Beijing’s growing military threat presents major challenges for Australia as well as to the US territories of Guam and Hawaii.
She said China’s President Xi Jinping’s rhetoric is making “clear their intentions” to be a global military power.
“The Chinese are advancing their capabilities at a remarkable clip. Those capabilities include, of course, undersea capabilities,” Ms Hicks said.
“But even beyond what they’re doing in the undersea, it’s a very clear pattern of expanding out the geographic capability, the range of their capability to deny other interested parties, whether that’s around Japan, whether that’s around, in the case of the United States, Guam or even Hawaii.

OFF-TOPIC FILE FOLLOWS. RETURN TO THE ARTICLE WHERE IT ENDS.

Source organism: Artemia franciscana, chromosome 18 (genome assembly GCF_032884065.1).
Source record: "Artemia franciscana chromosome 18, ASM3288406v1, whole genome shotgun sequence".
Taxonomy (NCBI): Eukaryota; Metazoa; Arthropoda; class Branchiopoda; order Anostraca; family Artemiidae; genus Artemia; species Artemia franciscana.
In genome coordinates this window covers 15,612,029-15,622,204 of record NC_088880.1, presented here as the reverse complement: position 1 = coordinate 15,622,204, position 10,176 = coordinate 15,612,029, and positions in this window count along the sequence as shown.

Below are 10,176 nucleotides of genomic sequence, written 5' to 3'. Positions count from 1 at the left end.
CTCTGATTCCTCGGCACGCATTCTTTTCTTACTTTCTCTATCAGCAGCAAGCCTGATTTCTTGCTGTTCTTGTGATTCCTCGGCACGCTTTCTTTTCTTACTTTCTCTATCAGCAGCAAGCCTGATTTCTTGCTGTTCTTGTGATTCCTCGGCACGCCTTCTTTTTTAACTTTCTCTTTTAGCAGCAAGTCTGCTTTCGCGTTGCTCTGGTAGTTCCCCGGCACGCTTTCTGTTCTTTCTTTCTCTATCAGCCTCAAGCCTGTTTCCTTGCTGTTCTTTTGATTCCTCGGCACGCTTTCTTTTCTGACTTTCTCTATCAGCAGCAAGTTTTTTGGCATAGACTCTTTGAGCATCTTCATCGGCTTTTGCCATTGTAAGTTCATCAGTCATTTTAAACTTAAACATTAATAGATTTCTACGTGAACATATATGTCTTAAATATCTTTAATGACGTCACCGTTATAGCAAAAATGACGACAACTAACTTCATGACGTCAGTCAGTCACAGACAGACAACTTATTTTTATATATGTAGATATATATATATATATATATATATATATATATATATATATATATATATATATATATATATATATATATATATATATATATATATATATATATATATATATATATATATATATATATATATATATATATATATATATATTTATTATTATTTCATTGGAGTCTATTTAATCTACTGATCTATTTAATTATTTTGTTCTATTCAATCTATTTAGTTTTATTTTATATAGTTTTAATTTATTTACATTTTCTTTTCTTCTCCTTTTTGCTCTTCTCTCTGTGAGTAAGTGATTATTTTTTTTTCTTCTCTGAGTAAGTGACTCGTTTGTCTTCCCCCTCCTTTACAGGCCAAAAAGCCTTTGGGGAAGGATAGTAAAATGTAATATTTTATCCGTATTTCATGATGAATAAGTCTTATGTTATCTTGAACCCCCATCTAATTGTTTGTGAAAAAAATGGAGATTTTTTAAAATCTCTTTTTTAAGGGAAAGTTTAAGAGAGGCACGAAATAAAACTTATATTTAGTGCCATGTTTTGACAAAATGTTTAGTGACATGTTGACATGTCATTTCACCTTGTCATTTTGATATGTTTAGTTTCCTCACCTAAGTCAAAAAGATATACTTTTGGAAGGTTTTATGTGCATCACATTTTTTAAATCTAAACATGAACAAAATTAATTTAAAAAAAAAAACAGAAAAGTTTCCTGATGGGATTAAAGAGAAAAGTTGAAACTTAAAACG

“And if you’re Australia, it includes, of course, spanning out now, getting closer to Australia, the ability to threaten their interests.”
But Ms Hicks stressed the US and its allies in the Pacific were aiming to reduce tensions and were not embarking on an arms race.
“Our goal is not to have any conflict, armed conflict, with China. It is to reduce tension and demonstrate a credible deterrent so they are not tempted with this rhetoric and this capability to overreach,” she said.
Earlier this year, a Sydney think tank warned Australia’s geographic isolation – which has been a major strategic advantage for decades – would not be a future deterrent for the Asian superpower in the event of an Indo-Pacific power play.
The Lowy Institute report said China’s missile arsenal and its long-range bomber force are the most concerning elements of the country’s recent arms build-up.